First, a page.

Learning Your Strengths

Written by: 
Amanda Fuller
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or Lydia Evans (’07, ’15 M.S.), helping UNT’s neurodivergent students navigate life during and after college is like closing a loop in her own journey.

“Thinking back to when I returned to campus as a student after being sick, all I wanted to do -- even in the infancy of understanding my disability -- was live an ordinary life,” Evans says. “If I can give that to somebody else, or even be a small piece of that journey for them, that is awesome.”

Lydia Evans (’07, ’15 M.S.)
Lydia Evans (’07, ’15 M.S.)

As program coordinator for UNT ENGAGE, Evans helps neurodivergent students -- those with conditions such as autism, ADHD and dyslexia -- develop the skills they need to succeed in college and turn their degrees into careers. In addition to fulfilling her lifelong passion for human rights, the position also allows her to share lessons from her own journey of self-advocacy, which began when she lost both legs to bacterial meningitis during her sophomore year at UNT.

“I was really stubborn,” she says. “I didn’t have anybody to teach me about disability and my rights and how to speak up. I had to stumble through a lot of that myself.”

Many of the students she works with now also are stumbling when she first meets them, having overcome numerous obstacles to make it to a university only to discover unanticipated challenges.

“Sometimes students with autism think that their intellect is all they need to succeed,” Evans says. “But they learn pretty quickly that a lot of problems aren’t solved by IQ. They want more than anything that normal life that I wanted. A lot of my work is about empowering them and reframing the way they think about their disability.”

Although Evans didn’t have a roadmap for recovery, she did have people who guided and supported her along the way. One was her prosthetist assistant at the hospital, an amputee as well. She was living proof that the ordinary life Evans had always wanted was still within reach.

“She had a wedding ring on. She was talking to me about her own journey and she said, ‘Don’t worry. You’ll be up and walking again. I carried two babies, and I walked them out of the delivery room.’ I thought, ‘Oh my gosh. She’s beautiful, she’s employed -- and a wife and a mom. It can be done.’”

Also instrumental in her return to campus life were Evans’s sorority sisters in Pi Beta Phi.

I don’t have autism, but I want to show my students who do that they can pursue their dreams. Much of their life has been focused on what they can’t do. My goal is to give them an opportunity to learn their strengths, to see that they can determine what their life will look like.
Lydia Evans

“No one taught them how to support a sorority sister who, in the prime of her life, is going to be fighting for it,” she says. “I had a 3% chance of survival and here I come back to campus on my prostheses. They didn’t know what I’d need, but they did it anyway. They never let me say I couldn’t do something because I didn’t have feet.”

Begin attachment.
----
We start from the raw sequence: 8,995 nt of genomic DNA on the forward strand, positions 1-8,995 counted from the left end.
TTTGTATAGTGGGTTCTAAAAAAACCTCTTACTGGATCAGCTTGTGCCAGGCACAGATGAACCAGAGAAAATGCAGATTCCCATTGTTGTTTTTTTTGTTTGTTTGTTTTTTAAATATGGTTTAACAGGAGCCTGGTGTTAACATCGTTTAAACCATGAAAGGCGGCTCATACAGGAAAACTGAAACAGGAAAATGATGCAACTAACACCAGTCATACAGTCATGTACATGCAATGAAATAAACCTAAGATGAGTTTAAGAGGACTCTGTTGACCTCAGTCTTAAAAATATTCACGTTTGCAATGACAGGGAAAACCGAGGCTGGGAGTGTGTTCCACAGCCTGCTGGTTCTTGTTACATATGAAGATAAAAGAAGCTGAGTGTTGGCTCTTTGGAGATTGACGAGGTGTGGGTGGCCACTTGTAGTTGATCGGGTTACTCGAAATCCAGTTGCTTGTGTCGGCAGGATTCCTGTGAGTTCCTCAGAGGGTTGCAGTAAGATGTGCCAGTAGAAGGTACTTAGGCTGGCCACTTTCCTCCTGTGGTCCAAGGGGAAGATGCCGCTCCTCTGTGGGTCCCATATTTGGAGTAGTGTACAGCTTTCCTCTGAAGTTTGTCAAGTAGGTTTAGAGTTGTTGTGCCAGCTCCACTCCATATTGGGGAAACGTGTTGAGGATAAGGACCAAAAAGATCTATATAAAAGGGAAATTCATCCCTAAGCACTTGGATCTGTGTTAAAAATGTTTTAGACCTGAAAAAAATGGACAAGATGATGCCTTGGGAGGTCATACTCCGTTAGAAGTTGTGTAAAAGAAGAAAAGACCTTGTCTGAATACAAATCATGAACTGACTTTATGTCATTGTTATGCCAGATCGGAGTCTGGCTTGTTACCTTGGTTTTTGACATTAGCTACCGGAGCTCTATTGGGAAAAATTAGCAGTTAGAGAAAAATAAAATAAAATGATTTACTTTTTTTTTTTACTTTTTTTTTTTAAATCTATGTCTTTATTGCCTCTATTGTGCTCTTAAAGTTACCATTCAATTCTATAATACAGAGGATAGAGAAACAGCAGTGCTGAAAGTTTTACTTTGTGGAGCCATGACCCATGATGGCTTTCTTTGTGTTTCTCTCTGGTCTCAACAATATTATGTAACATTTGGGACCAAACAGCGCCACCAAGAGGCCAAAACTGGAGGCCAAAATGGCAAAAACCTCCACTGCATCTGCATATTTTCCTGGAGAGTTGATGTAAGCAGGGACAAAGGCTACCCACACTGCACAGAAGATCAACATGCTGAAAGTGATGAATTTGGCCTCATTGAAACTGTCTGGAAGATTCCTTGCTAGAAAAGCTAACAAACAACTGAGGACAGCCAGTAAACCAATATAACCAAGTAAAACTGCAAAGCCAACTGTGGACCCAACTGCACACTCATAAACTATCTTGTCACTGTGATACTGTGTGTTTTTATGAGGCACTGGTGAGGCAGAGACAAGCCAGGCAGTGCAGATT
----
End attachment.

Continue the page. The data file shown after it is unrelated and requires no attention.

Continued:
Even with support from family and friends, Evans admits that adjusting to her new normal was a struggle, especially since she refused much of the assistance offered by UNT’s Office of Disability Accommodations (now the Office of Disability Access).

“They’d offer me someone to come take notes for me in class since I lost the tips of my fingers. And I’d just think, ‘Well, no. If someone does it for me, how will I ever learn to do it myself?’ Because I refused official accommodations, I had to rely on asking for what I needed. As I was learning to type again, a 10-page paper was daunting. My professors always were willing, but I had to ask for it,” she says.

Evans often discloses her own journey to students to show them that they don’t have to lower their expectations.

“I don’t have autism, but I want to show my students who do that they can pursue their dreams,” she says. “Much of their life has been focused on what they can’t do. My goal is to give them an opportunity to learn their strengths, to see that they can determine what their life will look like.”

Although less than a year old, UNT ENGAGE is already gaining support from all over campus. It’s an incredible feeling for Evans, who worked for years in transition services for the State of Texas and Lake Worth ISD after completing her master’s in rehabilitation counseling at UNT.

“In the school districts, you’re often the lone voice championing the importance of transition services for students with disabilities,” she says. “It can be very daunting. With ENGAGE, we’re already taking it so much further than we’d hoped. We work with the Speech and Hearing folks who do social skills classes and the Counseling and Testing Center for individual counseling. They’re even working to start a dating with autism group.”

No longer the lone voice, Evans is inspired by UNT’s commitment to being a change-leader in the inclusion and support of neurodivergent students.

“We are the first university in the metroplex to have this kind of programming,” she says. “I’m proud to represent UNT when I go out to transition fairs, talking to parents about all the things we’re doing here and knowing that we’re just getting started.”

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